By Tatiana Parafiniuk-Talesnick, as appearing in The Rocky Mountain Collegian
After a nearly four-decade-old career at Colorado State University, and with retirement around the corner, the dean of the College of Liberal Arts has many accomplishments she could share. However, Ann Gill is not one to boast.
“I feel incredibly blessed to have had this job for the last 36 years,” Gill said. “I learned and received way more from students than I’ve ever given.”
When speech communication major Joe Bohling was struggling to make ends meet financially, Gill was there to help. Bohling was an “excellent student,” working 40 hours per week to help support his parents, and after being unable to repay the University’s emergency loan, he was about to be dismissed.
“I can’t stand stories like that,” Gill said. “I just wrote him a check. I had no intention of him paying me back.”
But sure enough, Bohling paid her back before he graduated. Together, the two started the Bohling-Gill Scholarship for students who were in a similar situation. In addition, Gill started the Ann M. Gill Scholarship in 1998.
Gill connected to the students who needed her, and they weren’t just the straight-A students with perfect attendance.
“You find extraordinary people in sometimes surprising packaging,” Gill said.
Another student who benefited from her outreach is Tamara Dorrance.
Dorrance graduated in 1999, but she may not have if Gill and her office hadn’t given her the confidence she so desperately needed.
“There’s probably a long line of people who will tell you she’s the reason they graduated,” Dorrance said. “There’s a barrier that students have to get over. I had to navigate that barrier – she and her team helped me.”
Dorrance’s barrier was as simple as having a hard time, and needing that experience to be validated. She also found that having a woman on tenure who appeared to her as kind, compassionate and powerful was inspiring.
Linda Shapley is another alumna that benefited from Gill’s outreach. Shapley now is the director of newsroom operations at the Denver Post, and when she thinks about her college experience, she immediately thinks of Gill.
“She was just really smart and was so open to giving advice when we needed it,” Shapley said. “I kind of struggled a little bit because the balance between, essentially, working and going to school was a little bit tough for me. I went in and I spoke to her about it — she kind of helped set me right. (She was) just this amazing resource that I absolutely loved.”
When Shapley graduated, she took a disposable camera up on stage to capture a selfie with Gill. The two have remained in contact since Shapley’s graduation.
It’s not just students who have been moved by Gill.
“She has such a genuine soul, which I think is a very hard trait to come across,” said Colleen Timothy, the assistant to the dean for internal relations at the College of Liberal Arts. “She genuinely cares about people — she’ll drop anything to meet with a student.”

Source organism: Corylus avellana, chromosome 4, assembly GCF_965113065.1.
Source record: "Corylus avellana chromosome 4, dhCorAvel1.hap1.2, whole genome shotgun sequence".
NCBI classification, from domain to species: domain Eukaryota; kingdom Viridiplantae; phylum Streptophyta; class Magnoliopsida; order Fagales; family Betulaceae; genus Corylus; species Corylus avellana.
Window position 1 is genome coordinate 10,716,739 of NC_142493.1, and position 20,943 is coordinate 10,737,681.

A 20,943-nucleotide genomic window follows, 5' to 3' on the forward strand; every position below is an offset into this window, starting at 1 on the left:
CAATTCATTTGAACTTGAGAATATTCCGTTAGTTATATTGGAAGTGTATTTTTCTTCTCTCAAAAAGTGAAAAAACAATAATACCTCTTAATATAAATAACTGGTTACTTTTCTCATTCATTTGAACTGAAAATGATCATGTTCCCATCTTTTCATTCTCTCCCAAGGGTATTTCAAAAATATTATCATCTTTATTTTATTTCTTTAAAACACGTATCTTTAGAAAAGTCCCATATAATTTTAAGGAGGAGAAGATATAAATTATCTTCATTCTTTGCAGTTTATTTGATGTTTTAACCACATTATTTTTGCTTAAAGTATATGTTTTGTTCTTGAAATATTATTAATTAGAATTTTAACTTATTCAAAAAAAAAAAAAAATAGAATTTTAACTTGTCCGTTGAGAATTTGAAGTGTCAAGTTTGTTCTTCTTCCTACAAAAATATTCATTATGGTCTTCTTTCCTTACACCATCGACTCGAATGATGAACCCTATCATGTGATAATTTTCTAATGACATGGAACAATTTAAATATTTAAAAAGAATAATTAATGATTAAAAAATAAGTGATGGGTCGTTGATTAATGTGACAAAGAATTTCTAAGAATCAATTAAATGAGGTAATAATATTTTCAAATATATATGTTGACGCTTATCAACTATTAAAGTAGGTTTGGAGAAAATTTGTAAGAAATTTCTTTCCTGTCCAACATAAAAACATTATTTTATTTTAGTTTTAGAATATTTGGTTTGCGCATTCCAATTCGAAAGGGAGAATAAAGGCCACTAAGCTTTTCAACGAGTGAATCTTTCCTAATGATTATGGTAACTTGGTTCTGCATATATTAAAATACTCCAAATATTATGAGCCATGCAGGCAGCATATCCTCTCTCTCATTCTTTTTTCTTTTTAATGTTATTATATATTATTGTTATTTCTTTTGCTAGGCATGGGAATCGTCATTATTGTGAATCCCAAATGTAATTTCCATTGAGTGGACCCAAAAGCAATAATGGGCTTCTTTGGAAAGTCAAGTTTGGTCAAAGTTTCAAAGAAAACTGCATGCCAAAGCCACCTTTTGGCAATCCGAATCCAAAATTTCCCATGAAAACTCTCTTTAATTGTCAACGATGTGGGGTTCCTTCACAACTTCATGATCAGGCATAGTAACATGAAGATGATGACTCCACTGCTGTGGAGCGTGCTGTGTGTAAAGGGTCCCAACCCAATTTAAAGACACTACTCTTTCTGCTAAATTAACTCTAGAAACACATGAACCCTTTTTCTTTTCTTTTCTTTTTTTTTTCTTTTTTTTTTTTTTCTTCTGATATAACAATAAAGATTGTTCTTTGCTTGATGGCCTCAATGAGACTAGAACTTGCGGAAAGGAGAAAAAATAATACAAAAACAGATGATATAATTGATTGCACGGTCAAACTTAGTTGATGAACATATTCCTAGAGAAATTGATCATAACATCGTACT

Timothy has worked with Gill for almost three years as her assistant. In her time with Gill, she said she has witnessed her love of human interaction and support of CSU’s student athletes.
“I would say that she is a caring, funny, people-centered individual,” said Bruce Ronda, associate dean for faculty and graduate studies at the College of Liberal Arts. “She’s ethical and principled, and she’s a great storyteller.”
This is Ronda’s fourth year as an associate dean in the same office as Gill.
Gill initially came to CSU as an undergraduate student. She did not complete her degree here, but she returned to the University for her master’s in speech communication. She then went on what she calls “a detour” and went to law school, becoming a public defender in Milwaukee, Wisconsin. When she found a non-tenure position at CSU, she gave it a try and loved it. She was offered a full-time position and picked up her Ph.D. at the University of Denver.
Gill said she is looking forward to staying connected with CSU. She “loves this place and loves its people” and is intending to volunteer and stay involved in the future. The dean does not appear to see her time at CSU as time given, but rather as time received.
Ann Gill is not one to boast – although she would have every right to.
“Just getting to know people and getting to know about them and loving listening to their stories and that sort of thing,” Gill said. “I think it’s just who I am, and it’s not that I’m special, it’s just that I’ve really enjoyed doing this kind of thing. No more story to it than that.”
Collegian Reporter Tatiana Parafiniuk-Talesnick can be reached online at email@example.com or on Twitter @tatianasophiapt.